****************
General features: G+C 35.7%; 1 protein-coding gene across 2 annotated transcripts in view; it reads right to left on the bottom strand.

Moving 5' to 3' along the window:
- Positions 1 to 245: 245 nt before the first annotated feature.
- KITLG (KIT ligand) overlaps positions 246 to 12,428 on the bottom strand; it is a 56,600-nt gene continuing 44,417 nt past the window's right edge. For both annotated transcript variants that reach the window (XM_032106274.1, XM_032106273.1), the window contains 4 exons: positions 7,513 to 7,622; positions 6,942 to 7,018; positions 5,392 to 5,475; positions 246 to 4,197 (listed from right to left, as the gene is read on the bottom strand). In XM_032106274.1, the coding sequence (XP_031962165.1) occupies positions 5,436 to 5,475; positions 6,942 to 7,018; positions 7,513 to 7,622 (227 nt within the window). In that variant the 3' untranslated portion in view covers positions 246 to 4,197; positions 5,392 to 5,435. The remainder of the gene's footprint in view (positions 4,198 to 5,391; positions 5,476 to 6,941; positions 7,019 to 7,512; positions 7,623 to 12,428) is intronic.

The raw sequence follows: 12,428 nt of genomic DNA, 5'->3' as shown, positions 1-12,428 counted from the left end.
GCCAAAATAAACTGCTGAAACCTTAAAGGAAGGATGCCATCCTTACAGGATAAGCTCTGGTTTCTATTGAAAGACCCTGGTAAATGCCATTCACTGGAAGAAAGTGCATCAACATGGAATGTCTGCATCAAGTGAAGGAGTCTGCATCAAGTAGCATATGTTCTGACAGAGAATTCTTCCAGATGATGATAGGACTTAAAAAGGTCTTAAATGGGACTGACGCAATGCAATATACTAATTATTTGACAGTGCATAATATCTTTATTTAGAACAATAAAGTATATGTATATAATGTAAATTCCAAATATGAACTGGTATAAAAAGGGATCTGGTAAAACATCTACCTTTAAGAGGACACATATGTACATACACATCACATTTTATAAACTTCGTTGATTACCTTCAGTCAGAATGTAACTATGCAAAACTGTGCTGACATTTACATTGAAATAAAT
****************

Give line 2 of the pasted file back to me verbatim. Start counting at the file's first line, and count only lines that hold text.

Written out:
Moving 5' to 3' along the window: